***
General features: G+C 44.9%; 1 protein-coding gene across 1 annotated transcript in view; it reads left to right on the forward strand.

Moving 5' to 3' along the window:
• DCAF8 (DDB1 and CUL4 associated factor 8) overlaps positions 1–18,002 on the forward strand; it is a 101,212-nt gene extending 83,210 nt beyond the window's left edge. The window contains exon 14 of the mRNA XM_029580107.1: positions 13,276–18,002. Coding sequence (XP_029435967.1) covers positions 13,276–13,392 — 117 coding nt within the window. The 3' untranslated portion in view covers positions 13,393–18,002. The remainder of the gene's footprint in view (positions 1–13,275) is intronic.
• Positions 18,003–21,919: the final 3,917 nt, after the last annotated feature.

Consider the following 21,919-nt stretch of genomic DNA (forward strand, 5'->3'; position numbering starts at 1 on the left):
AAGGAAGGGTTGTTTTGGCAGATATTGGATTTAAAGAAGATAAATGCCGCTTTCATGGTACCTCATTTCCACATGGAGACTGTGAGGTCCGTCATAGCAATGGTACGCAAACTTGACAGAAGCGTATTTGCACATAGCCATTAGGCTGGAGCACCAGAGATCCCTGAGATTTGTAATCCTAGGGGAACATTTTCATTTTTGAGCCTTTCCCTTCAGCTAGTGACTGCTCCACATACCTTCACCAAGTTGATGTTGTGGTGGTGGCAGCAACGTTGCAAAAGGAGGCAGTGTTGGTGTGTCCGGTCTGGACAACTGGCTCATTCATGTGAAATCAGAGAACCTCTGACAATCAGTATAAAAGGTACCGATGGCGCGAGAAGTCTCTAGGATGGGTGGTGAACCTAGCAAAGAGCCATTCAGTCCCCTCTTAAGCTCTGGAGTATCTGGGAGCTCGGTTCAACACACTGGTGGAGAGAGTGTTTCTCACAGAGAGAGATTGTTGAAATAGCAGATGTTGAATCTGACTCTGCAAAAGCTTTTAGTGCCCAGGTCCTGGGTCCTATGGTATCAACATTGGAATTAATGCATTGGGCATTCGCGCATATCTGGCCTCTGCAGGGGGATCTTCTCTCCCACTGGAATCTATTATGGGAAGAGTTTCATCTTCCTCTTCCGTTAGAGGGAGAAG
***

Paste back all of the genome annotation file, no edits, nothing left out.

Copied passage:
General features: G+C 44.9%; 1 protein-coding gene across 1 annotated transcript in view; it reads left to right on the forward strand.

Moving 5' to 3' along the window:
• DCAF8 (DDB1 and CUL4 associated factor 8) overlaps positions 1–18,002 on the forward strand; it is a 101,212-nt gene extending 83,210 nt beyond the window's left edge. The window contains exon 14 of the mRNA XM_029580107.1: positions 13,276–18,002. Coding sequence (XP_029435967.1) covers positions 13,276–13,392 — 117 coding nt within the window. The 3' untranslated portion in view covers positions 13,393–18,002. The remainder of the gene's footprint in view (positions 1–13,275) is intronic.
• Positions 18,003–21,919: the final 3,917 nt, after the last annotated feature.

Consider the following 21,919-nt stretch of genomic DNA (forward strand, 5'->3'; position numbering starts at 1 on the left):
AAGGAAGGGTTGTTTTGGCAGATATTGGATTTAAAGAAGATAAATGCCGCTTTCATGGTACCTCATTTCCACATGGAGACTGTGAGGTCCGTCATAGCAATGGTACGCAAACTTGACAGAAGCGTATTTGCACATAGCCATTAGGCTGGAGCACCAGAGATCCCTGAGATTTGTAATCCTAGGGGAACATTTTCATTTTTGAGCCTTTCCCTTCAGCTAGTGACTGCTCCACATACCTTCACCAAGTTGATGTTGTGGTGGTGGCAGCAACGTTGCAAAAGGAGGCAGTGTTGGTGTGTCCGGTCTGGACAACTGGCTCATTCATGTGAAATCAGAGAACCTCTGACAATCAGTATAAAAGGTACCGATGGCGCGAGAAGTCTCTAGGATGGGTGGTGAACCTAGCAAAGAGCCATTCAGTCCCCTCTTAAGCTCTGGAGTATCTGGGAGCTCGGTTCAACACACTGGTGGAGAGAGTGTTTCTCACAGAGAGAGATTGTTGAAATAGCAGATGTTGAATCTGACTCTGCAAAAGCTTTTAGTGCCCAGGTCCTGGGTCCTATGGTATCAACATTGGAATTAATGCATTGGGCATTCGCGCATATCTGGCCTCTGCAGGGGGATCTTCTCTCCCACTGGAATCTATTATGGGAAGAGTTTCATCTTCCTCTTCCGTTAGAGGGAGAAG